In recent months, Intel has been under pressure to explain why personal computers haven't been selling quite as well. But the chipmaker may have another pressing concern: losing billions of dollars on mobile. In 2013, Intel's mobile chip division lost a hefty $3.15 billion, after posting an operating loss of $1.78 billion in 2012. In the first quarter of 2014 alone, the Mobile and Communications Group saw a $929 million operating loss on a meager $156 million in revenue, according to new financial results issued today by the company.
While we'd previously seen Intel struggle for success with smartphones and tablets, this is the first quarter that Intel has broken out numbers for the mobile division alone, which is responsible for Wi-Fi, Bluetooth, GPS and cellular connectivity in addition to the processors that feature in such devices. The company does say that it managed to ship 5 million tablet processors in the quarter, most of them powering Android devices.
Last May, Intel announced its new Silvermont architecture, promising better mobile processors than ever before, but those processors were pushed back into 2014 and we haven't yet heard of any smartphones using the new technology. One potential hangup might have been that Intel-based smartphones require a separate chip for LTE cellular connectivity, something that's baked right into popular chips from rival Qualcomm. Intel says it expects to offer integrated LTE connectivity in late 2015 or early 2016. "We have a roadmap to profitability," says the company.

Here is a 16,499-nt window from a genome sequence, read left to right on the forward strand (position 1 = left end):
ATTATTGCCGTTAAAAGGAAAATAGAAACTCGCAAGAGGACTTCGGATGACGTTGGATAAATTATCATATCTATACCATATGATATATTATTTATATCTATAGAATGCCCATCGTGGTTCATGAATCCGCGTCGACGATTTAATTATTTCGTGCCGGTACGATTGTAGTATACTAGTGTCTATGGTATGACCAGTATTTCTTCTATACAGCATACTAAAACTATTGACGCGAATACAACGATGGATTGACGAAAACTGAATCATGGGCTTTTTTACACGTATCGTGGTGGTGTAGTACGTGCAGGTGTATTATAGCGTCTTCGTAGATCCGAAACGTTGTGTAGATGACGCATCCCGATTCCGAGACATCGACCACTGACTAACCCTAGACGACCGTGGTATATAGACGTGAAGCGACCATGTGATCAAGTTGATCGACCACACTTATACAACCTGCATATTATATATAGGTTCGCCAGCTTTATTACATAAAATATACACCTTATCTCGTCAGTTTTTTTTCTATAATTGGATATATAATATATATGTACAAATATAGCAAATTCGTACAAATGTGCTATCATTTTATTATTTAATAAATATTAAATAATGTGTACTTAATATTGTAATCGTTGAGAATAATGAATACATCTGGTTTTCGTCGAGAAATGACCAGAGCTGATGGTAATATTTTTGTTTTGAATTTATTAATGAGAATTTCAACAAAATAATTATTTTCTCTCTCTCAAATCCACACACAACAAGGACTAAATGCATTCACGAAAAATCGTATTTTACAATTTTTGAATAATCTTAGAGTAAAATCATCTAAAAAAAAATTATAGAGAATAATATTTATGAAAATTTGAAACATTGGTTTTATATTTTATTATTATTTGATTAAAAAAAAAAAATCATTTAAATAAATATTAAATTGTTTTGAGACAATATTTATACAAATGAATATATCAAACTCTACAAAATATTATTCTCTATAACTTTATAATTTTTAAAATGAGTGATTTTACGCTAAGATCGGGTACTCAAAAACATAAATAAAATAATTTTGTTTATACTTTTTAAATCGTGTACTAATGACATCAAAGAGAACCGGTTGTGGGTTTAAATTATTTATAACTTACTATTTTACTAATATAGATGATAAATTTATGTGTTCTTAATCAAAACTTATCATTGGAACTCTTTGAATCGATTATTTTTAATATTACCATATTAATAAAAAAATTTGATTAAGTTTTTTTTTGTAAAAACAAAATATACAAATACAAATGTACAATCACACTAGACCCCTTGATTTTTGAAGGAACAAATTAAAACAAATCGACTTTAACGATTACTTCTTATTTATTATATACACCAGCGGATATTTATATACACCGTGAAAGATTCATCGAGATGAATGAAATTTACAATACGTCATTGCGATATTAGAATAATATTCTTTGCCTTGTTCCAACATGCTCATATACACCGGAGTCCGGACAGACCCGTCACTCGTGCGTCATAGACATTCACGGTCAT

On the bright side, the company's budding Internet of Things business — also freshly revealed in this quarter's results — seems to be doing well, managing nearly a half-billion in sales each and every quarter. Overall, the company made $1.9 billion in profit on $12.8 billion of revenue in the first quarter.